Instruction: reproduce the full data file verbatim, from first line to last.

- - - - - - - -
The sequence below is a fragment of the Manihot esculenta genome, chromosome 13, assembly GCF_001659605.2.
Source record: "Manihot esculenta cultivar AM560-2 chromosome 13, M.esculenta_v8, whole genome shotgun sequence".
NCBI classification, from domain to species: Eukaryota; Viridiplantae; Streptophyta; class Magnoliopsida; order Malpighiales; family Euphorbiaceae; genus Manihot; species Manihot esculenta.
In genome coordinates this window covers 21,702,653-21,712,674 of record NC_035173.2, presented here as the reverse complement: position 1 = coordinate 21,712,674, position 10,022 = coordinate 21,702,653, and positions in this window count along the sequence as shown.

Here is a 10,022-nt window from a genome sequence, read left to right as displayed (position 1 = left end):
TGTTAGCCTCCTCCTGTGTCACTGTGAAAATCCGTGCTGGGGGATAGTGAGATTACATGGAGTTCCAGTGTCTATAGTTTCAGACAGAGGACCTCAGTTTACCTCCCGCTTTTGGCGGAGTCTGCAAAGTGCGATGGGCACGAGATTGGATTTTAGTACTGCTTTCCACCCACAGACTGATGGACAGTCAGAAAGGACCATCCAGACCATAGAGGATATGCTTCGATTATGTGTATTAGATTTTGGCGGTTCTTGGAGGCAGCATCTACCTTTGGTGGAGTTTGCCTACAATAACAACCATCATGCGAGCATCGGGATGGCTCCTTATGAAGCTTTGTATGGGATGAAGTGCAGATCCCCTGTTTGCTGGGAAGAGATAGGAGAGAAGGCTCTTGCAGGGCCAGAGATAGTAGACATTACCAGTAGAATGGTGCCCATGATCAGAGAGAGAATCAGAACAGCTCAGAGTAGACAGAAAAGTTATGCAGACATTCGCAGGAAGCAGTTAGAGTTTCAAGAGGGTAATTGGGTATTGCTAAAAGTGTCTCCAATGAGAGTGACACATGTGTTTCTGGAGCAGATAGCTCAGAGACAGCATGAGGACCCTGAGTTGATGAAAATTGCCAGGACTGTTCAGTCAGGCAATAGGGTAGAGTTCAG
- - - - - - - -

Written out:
The sequence below is a fragment of the Manihot esculenta genome, chromosome 13, assembly GCF_001659605.2.
Source record: "Manihot esculenta cultivar AM560-2 chromosome 13, M.esculenta_v8, whole genome shotgun sequence".
NCBI classification, from domain to species: Eukaryota; Viridiplantae; Streptophyta; class Magnoliopsida; order Malpighiales; family Euphorbiaceae; genus Manihot; species Manihot esculenta.
In genome coordinates this window covers 21,702,653-21,712,674 of record NC_035173.2, presented here as the reverse complement: position 1 = coordinate 21,712,674, position 10,022 = coordinate 21,702,653, and positions in this window count along the sequence as shown.

Here is a 10,022-nt window from a genome sequence, read left to right as displayed (position 1 = left end):
TGTTAGCCTCCTCCTGTGTCACTGTGAAAATCCGTGCTGGGGGATAGTGAGATTACATGGAGTTCCAGTGTCTATAGTTTCAGACAGAGGACCTCAGTTTACCTCCCGCTTTTGGCGGAGTCTGCAAAGTGCGATGGGCACGAGATTGGATTTTAGTACTGCTTTCCACCCACAGACTGATGGACAGTCAGAAAGGACCATCCAGACCATAGAGGATATGCTTCGATTATGTGTATTAGATTTTGGCGGTTCTTGGAGGCAGCATCTACCTTTGGTGGAGTTTGCCTACAATAACAACCATCATGCGAGCATCGGGATGGCTCCTTATGAAGCTTTGTATGGGATGAAGTGCAGATCCCCTGTTTGCTGGGAAGAGATAGGAGAGAAGGCTCTTGCAGGGCCAGAGATAGTAGACATTACCAGTAGAATGGTGCCCATGATCAGAGAGAGAATCAGAACAGCTCAGAGTAGACAGAAAAGTTATGCAGACATTCGCAGGAAGCAGTTAGAGTTTCAAGAGGGTAATTGGGTATTGCTAAAAGTGTCTCCAATGAGAGTGACACATGTGTTTCTGGAGCAGATAGCTCAGAGACAGCATGAGGACCCTGAGTTGATGAAAATTGCCAGGACTGTTCAGTCAGGCAATAGGGTAGAGTTCAG